Natchez Transit System ready to branch out into surrounding counties
The City of Natchez is expected to take control of the Natchez Regional Transit Facility this week, marking what one official said would be a complete transformation of transportation in Southwest Mississippi.
When Transportation Southern District Commissioner Tom King touted the facility at Wood Avenue and North Shields Lane during the October 2012 groundbreaking, he said it was the centerpiece of regional efforts to coordinate public and private transportation resources.
Natchez Transit System Executive Director Sabrina Bartley said that forecast would become a reality with regular connections on U.S. 61 South to Woodville, U.S. 84 East to Bude and the extension of the existing route on U.S. 61 North to Fayette and Vicksburg.
“We’re transitioning to be a more inclusive community transportation service,” Bartley said. “In order to do that, there are new things we are looking at like park and rides that will allow passengers to connect to neighboring towns through prescribed time schedules and pick ups and drop offs.
“Once (you) get to Natchez, the idea is that at the transit site, you would be able to transfer from the bus that brings you in from the neighboring county and circulate around town to the various enterprises.”
Bartley sees a willing partner in Woodville, where stakeholders have already hosted a community meeting with town leaders to discuss regular transportation between Wilkinson and Adams counties.
Woodville Mayor Gary D’Aquilla said his town has limited public transportation options and no way to provide travel to larger areas for those who may need regular medical attention.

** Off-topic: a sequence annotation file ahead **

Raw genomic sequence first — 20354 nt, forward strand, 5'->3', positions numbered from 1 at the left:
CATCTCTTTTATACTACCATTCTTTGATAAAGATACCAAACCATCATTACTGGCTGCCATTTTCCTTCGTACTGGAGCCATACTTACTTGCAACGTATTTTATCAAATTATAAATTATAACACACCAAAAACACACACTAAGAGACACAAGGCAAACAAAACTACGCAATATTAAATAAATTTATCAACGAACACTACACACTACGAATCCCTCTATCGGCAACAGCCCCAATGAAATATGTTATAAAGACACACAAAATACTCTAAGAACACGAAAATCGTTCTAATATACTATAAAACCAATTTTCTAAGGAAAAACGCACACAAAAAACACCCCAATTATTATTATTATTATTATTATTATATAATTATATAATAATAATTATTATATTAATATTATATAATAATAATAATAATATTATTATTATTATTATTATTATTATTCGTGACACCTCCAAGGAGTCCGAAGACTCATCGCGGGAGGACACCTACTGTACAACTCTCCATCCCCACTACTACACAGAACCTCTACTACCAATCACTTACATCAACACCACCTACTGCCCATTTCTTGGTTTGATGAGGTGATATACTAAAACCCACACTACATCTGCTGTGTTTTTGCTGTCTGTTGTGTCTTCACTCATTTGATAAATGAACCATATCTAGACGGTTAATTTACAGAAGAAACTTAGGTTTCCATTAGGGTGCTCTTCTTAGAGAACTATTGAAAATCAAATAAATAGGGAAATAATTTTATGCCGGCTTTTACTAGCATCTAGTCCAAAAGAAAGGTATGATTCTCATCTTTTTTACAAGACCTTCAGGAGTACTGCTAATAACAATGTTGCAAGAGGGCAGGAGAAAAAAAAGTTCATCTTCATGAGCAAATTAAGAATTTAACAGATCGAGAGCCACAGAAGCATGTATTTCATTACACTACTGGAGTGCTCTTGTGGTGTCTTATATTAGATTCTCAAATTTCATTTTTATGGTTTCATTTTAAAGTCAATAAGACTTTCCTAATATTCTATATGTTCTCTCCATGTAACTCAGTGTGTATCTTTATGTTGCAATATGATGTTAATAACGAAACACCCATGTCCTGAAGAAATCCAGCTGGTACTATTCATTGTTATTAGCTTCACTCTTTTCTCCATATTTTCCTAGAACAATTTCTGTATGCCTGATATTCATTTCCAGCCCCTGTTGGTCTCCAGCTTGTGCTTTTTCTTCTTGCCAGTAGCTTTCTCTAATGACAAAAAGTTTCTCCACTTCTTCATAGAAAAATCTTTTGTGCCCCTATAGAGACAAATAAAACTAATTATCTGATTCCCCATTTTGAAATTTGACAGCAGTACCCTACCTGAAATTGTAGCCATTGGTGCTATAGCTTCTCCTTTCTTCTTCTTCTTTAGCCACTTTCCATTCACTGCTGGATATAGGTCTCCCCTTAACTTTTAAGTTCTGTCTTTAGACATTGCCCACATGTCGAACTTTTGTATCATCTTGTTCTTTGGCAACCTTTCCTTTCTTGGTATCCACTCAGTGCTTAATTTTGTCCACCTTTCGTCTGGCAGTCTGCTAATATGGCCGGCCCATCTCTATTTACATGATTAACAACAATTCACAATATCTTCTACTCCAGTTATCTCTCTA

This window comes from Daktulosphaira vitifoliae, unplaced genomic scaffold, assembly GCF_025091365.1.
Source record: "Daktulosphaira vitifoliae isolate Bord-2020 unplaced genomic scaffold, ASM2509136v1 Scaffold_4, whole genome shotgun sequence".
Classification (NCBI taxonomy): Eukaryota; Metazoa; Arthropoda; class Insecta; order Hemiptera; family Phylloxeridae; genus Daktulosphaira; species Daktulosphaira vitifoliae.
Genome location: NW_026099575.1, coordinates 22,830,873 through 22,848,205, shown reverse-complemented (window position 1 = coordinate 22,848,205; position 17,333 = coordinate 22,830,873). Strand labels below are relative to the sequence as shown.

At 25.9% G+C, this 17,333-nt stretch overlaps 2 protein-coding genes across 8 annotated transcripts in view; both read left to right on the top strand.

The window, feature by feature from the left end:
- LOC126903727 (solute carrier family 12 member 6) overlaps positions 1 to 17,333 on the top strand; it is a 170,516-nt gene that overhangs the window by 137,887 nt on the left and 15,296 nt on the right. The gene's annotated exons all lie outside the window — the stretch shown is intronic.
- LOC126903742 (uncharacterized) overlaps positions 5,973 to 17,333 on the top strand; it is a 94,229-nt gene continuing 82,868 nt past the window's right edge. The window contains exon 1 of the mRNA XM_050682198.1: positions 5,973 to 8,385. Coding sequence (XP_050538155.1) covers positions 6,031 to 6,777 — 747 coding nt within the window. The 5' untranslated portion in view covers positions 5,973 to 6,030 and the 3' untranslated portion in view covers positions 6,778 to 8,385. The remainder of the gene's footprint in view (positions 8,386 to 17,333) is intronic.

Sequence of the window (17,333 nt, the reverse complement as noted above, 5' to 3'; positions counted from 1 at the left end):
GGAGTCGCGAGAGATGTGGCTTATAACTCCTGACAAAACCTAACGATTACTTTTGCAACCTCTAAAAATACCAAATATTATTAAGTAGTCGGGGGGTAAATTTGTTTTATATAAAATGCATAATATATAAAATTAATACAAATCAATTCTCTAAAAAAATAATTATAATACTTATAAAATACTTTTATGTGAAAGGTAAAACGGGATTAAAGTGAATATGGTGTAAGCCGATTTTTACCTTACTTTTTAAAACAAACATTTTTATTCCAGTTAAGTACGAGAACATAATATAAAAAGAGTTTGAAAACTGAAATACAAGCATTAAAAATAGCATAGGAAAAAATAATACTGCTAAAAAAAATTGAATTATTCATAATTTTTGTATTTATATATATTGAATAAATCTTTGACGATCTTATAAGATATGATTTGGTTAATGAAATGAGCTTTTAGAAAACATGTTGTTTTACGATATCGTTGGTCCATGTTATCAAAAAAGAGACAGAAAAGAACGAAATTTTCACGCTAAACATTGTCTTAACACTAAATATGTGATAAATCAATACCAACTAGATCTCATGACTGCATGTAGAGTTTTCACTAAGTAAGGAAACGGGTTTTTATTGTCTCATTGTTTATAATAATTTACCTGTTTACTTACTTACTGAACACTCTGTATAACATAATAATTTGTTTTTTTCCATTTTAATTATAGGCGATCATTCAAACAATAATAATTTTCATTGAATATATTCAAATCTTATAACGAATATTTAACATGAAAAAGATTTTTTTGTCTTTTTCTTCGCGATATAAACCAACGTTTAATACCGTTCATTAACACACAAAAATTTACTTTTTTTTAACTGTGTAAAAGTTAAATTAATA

He is looking forward to dedicated routes between Woodville and Natchez.
“That is why I support it 100 percent,” D’Aquilla said. “This will help people get to their doctors and places like that.”
Bartley said many people in the Woodville area work in Natchez, visit doctors or attend the Natchez campuses of Copiah-Lincoln Community College or Alcorn State University.
The transit buses would not pick up riders at their houses, Bartley said, but at designated stops in Woodville during morning, mid-day and evening stops.
“It would be done with a series of passes,” she said. “We are working right now with a vendor to do it with a swipe card. (Riders) could purchase so many transportation trips at one time or have monthly passes.”
Eventually, Bartley said, the services would expand to Jefferson and Amite counties.
Natchez Transit operates seven days a week, running between 4:30 a.m. and 7 p.m. during the week through Saturday and between 6 a.m. and 3 p.m. on Sunday.
“The demand and stats are showing us that we need to increase that (weekday) 7 p.m. to about 11 p.m.,” Bartley said.
To fill the demand, Natchez Transit is looking to hire qualified drivers.
Bartley said a private transportation company would also locate in the facility offering, in part, limousine service that would service airports in Jackson or Baton Rouge and locations in between.
“If we can feel comfortable going to Chicago and New York City by plane, which is a public transportation provider, and getting onto a train, which is a public transportation provider, and moving to buses or subways, which are public transportation providers, and don’t have qualms about that, we should have those same types of connections in the rural areas,” Bartley said. “That is what we are doing. That is the vision.”